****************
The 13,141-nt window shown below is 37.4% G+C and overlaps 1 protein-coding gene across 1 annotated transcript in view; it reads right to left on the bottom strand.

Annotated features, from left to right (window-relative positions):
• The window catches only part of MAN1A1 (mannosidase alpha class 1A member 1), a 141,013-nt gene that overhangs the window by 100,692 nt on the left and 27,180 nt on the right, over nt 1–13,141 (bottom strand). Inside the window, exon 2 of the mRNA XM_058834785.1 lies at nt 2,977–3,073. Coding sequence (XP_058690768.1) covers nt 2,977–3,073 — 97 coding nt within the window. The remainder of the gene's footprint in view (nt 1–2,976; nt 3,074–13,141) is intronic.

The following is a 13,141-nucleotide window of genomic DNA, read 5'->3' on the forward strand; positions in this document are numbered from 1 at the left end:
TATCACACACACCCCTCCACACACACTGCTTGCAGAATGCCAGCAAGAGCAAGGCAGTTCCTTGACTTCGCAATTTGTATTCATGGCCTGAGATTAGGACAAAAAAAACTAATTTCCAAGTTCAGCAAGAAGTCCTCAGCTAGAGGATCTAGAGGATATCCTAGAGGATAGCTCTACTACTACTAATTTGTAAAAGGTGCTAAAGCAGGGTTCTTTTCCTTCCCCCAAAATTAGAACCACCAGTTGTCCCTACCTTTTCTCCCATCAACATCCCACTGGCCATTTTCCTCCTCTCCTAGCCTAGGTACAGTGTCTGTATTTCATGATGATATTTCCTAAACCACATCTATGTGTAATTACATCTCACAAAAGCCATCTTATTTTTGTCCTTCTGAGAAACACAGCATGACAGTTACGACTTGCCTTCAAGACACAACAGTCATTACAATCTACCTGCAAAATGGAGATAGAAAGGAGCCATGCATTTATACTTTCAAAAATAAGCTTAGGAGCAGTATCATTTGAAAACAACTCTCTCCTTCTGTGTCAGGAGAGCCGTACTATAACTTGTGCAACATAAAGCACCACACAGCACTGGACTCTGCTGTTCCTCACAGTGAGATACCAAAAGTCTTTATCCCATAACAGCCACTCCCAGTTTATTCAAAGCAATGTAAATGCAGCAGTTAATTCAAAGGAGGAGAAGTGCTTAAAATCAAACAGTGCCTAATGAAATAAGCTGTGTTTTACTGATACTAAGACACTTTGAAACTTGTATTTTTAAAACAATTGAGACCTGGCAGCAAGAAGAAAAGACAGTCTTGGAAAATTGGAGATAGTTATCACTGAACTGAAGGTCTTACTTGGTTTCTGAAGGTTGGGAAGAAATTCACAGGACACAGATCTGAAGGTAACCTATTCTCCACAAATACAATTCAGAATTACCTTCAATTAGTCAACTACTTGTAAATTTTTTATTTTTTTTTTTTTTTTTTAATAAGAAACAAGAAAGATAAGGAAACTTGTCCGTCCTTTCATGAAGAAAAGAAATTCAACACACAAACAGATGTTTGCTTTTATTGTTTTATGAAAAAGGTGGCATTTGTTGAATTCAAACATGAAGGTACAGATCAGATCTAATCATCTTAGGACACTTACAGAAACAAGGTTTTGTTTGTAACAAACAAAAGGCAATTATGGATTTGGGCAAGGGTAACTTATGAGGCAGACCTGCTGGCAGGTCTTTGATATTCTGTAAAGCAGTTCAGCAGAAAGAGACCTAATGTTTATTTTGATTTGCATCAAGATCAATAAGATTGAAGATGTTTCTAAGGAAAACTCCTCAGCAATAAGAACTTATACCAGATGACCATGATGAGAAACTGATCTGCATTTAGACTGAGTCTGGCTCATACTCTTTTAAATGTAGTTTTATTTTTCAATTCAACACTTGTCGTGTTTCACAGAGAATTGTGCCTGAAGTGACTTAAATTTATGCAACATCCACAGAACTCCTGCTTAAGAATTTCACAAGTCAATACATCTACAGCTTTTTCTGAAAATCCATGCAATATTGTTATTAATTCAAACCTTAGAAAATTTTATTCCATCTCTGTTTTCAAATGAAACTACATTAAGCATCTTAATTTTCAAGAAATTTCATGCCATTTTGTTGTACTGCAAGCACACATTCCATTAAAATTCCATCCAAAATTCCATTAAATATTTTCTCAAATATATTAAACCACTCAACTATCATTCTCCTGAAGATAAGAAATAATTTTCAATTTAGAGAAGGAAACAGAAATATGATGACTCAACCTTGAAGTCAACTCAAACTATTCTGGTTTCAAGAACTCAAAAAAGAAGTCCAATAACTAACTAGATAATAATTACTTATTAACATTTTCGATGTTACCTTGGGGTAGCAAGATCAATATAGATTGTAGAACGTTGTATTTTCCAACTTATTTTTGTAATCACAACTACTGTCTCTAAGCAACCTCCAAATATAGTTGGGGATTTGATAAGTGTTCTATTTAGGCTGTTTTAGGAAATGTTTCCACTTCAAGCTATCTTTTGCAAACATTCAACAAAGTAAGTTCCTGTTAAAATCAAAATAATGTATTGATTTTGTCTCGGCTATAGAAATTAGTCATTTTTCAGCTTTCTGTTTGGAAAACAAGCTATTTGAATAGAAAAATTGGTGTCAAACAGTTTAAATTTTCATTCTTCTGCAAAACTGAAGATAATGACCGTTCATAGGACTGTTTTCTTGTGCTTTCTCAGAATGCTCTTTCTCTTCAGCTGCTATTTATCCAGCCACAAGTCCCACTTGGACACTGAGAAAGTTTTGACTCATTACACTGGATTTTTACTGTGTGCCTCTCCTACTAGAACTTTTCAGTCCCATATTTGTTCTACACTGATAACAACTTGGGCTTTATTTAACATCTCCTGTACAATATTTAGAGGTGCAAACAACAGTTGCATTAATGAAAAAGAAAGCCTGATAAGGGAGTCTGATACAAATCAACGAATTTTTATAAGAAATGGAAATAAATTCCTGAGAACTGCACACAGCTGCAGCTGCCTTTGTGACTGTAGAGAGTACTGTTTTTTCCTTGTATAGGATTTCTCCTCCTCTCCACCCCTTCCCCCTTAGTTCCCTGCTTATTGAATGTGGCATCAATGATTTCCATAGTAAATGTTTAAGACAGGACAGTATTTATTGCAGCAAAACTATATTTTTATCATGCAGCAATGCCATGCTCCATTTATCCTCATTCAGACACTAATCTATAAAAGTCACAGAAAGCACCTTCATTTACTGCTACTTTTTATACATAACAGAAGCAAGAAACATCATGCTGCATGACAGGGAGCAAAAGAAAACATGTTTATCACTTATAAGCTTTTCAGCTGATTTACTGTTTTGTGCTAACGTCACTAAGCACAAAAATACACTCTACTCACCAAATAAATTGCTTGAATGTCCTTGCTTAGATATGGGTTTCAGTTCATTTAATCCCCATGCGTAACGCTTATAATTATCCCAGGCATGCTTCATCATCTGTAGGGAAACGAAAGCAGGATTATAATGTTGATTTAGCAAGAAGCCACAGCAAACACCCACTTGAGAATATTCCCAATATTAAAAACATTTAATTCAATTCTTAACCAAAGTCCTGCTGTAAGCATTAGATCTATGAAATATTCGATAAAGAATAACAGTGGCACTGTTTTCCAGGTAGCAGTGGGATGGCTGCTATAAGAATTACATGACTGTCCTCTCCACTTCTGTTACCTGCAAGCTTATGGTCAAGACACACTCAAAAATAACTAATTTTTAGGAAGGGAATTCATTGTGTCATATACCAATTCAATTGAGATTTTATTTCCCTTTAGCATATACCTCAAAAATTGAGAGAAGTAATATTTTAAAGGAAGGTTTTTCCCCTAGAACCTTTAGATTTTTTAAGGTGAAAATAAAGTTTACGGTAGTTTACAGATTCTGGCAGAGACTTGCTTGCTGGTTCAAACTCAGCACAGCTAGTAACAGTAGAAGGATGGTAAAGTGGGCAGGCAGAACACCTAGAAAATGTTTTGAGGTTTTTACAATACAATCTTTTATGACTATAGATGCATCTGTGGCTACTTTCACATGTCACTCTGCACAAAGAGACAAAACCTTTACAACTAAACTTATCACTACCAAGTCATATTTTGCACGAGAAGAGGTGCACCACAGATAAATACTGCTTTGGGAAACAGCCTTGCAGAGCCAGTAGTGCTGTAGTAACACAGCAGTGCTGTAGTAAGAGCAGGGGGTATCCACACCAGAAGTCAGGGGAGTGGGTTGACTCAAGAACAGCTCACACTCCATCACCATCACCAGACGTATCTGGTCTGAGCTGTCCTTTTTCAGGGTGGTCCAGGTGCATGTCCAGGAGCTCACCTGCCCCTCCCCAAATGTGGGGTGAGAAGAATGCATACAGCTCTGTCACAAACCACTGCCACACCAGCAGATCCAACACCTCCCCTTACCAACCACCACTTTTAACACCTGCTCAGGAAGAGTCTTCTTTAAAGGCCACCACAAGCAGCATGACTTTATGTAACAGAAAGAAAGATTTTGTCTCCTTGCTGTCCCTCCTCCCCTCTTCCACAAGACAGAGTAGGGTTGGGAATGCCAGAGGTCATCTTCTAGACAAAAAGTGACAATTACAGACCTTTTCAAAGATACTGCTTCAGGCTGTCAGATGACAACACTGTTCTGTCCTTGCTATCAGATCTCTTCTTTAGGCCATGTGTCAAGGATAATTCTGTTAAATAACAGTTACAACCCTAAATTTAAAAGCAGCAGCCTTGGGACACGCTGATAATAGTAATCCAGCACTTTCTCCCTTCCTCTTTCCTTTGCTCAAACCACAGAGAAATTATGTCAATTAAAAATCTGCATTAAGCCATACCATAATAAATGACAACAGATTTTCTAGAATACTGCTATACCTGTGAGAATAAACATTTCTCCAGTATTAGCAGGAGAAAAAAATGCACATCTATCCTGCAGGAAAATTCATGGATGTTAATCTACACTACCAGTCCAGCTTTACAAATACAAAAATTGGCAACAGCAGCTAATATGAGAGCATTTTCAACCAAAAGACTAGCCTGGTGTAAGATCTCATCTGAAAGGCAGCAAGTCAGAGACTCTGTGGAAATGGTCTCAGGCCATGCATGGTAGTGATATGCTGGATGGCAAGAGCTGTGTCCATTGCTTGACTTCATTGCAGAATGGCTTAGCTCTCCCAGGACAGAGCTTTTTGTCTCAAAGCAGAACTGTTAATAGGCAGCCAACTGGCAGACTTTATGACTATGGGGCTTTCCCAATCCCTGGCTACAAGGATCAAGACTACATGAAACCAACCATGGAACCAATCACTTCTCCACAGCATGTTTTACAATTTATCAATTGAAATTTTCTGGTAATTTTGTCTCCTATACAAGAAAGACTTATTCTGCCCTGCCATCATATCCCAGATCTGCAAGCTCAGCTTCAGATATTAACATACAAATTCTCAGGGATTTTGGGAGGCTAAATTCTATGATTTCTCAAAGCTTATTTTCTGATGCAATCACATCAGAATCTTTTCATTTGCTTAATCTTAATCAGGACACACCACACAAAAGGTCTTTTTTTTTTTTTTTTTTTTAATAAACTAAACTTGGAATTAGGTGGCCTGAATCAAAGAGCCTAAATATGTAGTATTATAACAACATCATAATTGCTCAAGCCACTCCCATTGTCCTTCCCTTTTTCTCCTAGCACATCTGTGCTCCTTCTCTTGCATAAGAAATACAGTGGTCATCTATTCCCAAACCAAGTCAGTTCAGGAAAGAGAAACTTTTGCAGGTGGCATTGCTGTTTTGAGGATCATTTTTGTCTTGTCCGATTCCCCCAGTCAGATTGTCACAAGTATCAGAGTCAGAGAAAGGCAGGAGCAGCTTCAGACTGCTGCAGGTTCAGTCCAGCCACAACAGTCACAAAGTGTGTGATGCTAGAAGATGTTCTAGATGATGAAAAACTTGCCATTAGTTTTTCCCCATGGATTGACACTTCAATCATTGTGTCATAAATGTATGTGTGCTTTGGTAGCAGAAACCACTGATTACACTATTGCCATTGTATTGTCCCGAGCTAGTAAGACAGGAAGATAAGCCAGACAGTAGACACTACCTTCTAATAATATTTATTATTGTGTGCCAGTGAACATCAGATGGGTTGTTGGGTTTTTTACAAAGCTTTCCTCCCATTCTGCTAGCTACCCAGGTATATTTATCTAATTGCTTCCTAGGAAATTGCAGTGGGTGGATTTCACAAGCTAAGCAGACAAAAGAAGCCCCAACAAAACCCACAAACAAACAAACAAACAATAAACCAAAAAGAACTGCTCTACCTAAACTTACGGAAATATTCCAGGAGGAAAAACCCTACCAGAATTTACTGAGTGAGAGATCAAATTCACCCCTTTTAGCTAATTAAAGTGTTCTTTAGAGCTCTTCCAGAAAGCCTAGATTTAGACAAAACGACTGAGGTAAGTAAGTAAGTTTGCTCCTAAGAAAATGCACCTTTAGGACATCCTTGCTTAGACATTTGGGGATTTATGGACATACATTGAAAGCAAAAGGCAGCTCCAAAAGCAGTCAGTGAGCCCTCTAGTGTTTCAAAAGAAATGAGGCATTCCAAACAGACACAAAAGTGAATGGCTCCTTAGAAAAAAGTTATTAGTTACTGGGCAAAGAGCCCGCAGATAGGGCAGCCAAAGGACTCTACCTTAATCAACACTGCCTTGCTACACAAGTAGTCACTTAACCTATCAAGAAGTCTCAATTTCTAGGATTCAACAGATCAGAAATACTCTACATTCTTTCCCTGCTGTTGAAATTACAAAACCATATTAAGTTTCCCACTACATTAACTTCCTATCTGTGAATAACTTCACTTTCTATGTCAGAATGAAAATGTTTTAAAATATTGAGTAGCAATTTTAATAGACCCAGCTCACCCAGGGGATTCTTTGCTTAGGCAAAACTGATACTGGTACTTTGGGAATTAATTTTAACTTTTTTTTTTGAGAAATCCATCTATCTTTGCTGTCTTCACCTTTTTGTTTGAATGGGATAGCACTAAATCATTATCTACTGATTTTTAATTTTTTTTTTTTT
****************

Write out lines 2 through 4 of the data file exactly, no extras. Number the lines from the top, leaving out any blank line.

Annotated features, from left to right (window-relative positions):
• The window catches only part of MAN1A1 (mannosidase alpha class 1A member 1), a 141,013-nt gene that overhangs the window by 100,692 nt on the left and 27,180 nt on the right, over nt 1–13,141 (bottom strand). Inside the window, exon 2 of the mRNA XM_058834785.1 lies at nt 2,977–3,073. Coding sequence (XP_058690768.1) covers nt 2,977–3,073 — 97 coding nt within the window. The remainder of the gene's footprint in view (nt 1–2,976; nt 3,074–13,141) is intronic.

The following is a 13,141-nucleotide window of genomic DNA, read 5'->3' on the forward strand; positions in this document are numbered from 1 at the left end: